47. [47]. See Kaye, supra note 10 (discussing Walmart’s response to Amazon’s changes in pricing); Bill Snyder, Report Analyzes Amazon’s Dynamic Pricing Strategy, CIO (Jan. 16, 2015, 6:15 AM), []; see also Kathy Kristof, How Amazon Uses “Surge Pricing,” Just Like Uber, CBS News, [] (last updated July 24, 2017, 10:08 AM); Ankitha Nagaraj, Shipping From China to Amazon FBA—Everything You Need to Know, SellerApp, [https://]; Wallop, supra note 9.

  48. [48]. Aly Weisman & Jeremy Dreyfuss, I Visited Amazon’s First Retail Store, and One Thing Was Especially Annoying, Bus. Insider (Dec. 3, 2015, 10:13 AM), amazon-bookstore-doesnt-have-prices-2015-12 [].

  49. [49]. See Cross et al., supra note 11, at 9–11; see also Cross, supra note 11, at 293–95.

  50. [50]. See Cross et al., supra note 11, at 9–11; see also Peter P. Belobaba & John L. Wilson, Impacts of Yield Management in Competitive Airline Markets, 3 J. Air Transport Mgmt. 3, 4–6 (1997). High airline ticket prices for last-minute travelers may not reflect dynamic pricing if the prices are the product of a pre-determined bucket price schedule in which the last available seats on a plane are placed in a high-price bucket. See Lars A. Stole, Price Discrimination and Imperfect Competition, in 3 Handbook of Industrial Organization 2223, 2224–25 (Mark Armstrong & Robert H. Porter eds., 2007).

  51. [51]. See Steve Knopper, Taylor Swift’s Ticket Strategy: Brilliant Business or Slowing Demand?, Rolling Stone (Apr. 9, 2018, 2:59 PM), taylor-swifts-ticket-strategy-brilliant-business-or-slowing-demand-630218 [ 9-EBV5] (“Superstars like Swift are increasingly using ‘dynamic pricing’ that shifts ticket prices constantly like airline seats.”); see also Patrick Healy, Broadway Hits Make Most of Premium Pricing, N.Y. Times (Nov. 24, 2011), []; How Are Ticket Prices and Fees Determined?, Ticketmaster, (“In some instances, events on our platform may have tickets that are ‘market-priced,’ so ticket and fee prices may adjust over time based on demand. This is similar to how airline tickets and hotel rooms are sold and is commonly referred to as ‘Dynamic Pricing.’”); Michael Paulson, High Ticket Prices Are Fueling a Broadway Boom, N.Y. Times (May 23, 2017), []. Broadway was pushed into dynamic pricing in part by the rise of automated ticket scalpers, which bet on demand for shows by buying up tickets and then raising prices if demand turns out to exceed supply. See James B. Stewart, Broadway Tickets, for the Price of an Economics Lesson, N.Y. Times (June 8, 2017), /08/business/broadway-theater-ticket-prices.html []; see also Robert J. McFadden, Note, The BOTS Act: A Small Step for Fankind When a Giant Leap Is Needed, 55 Washburn L.J. 427, 427–29 (2016). Whether the show or the scalper does it, consumers suffer. Congress has responded to scalping with legislation, but it is not clear why scalpers should be sanctioned but original sellers should not when they engage in the same practice. See McFadden, supra at 428–29.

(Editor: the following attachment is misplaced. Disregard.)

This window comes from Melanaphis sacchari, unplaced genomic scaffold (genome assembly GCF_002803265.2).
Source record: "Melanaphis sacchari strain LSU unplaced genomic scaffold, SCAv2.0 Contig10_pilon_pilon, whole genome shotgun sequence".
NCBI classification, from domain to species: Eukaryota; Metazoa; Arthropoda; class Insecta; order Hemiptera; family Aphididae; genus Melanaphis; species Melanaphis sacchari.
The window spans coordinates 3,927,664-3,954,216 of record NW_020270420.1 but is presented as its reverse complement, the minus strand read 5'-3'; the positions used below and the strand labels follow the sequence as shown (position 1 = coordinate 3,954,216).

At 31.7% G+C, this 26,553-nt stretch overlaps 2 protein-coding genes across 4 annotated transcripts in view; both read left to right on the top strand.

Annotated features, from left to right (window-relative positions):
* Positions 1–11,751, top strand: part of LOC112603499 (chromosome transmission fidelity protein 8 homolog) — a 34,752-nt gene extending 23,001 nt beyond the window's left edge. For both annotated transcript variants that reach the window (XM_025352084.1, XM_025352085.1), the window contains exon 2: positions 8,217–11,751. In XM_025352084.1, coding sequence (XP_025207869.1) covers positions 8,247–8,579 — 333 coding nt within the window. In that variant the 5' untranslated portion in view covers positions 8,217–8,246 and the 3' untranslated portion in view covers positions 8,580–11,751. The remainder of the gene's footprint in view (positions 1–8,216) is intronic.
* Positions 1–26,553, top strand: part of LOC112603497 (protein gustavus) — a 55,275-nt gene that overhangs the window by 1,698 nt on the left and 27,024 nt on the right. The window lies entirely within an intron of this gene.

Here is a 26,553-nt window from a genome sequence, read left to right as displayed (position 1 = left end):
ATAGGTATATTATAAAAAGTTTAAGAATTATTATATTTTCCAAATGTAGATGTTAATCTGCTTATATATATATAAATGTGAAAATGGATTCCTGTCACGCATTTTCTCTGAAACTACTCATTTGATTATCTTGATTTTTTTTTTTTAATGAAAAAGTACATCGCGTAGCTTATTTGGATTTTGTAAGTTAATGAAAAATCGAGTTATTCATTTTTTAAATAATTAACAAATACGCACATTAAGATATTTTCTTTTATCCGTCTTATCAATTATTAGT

52. [52]. See Cross et al., supra note 11, at 11–16; see also Sungjin Cho et al., Optimal Dynamic Hotel Pricing 5–6 (2018).

  53. [53]. See Stephen L. Shapiro & Joris Drayer, A New Age of Demand-Based Pricing: An Examination of Dynamic Ticket Pricing and Secondary Market Prices in Major League Baseball, 26 J. Sport Mgmt. 532, 533–35 (2012).

  54. [54]. See Nowshaba Ahmed et al., Applications of Revenue Management in Apartment Rental Industry 17–22, 30, available at Reports/RMforApartments.pdf [].

  55. [55]. See S.K., supra note 9.

  56. [56]. See Eliana Dockterman, App for Selling Public Parking Spots Suspends Service in San Francisco, Time (July 11, 2014), [].

  57. [57]. See id.

  58. [58]. See Yingyan Lou et al., Optimal Dynamic Pricing Strategies for High-Occupancy/Toll Lanes, 19 Transp. Res. Part C 64, 64–65 (2011); Bart Jansen, ‘Dynamic Tolls’: How Highways Can Charge $40 for Driving Just 10 Miles, USA Today, 07/states-governments-increasingly-turn-tolls-manage-highway-traffic-jams/930900001 [https://] (last updated Dec. 8, 2017, 11:52 AM) (“Forty jurisdictions nationwide have adopted tolls that fluctuate depending on traffic congestion since Southern California adopted the first one in 1995.”).

  59. [59]. See Vincent Barone, Congestion Pricing Passes, but Without Key Details, amNY (Apr. 1, 2019), [ /2CMZ-DE5P]. For more on congestion pricing, see Winston Harrington et al., Overcoming Public Aversion to Congestion Pricing, 35 Transp. Res. Part A 87, 87–89 (2001).

  60. [60]. See Varian, supra note 1, at 249–50.

  61. [61]. See id. at 435–37.

  62. [62]. See id. at 412–15.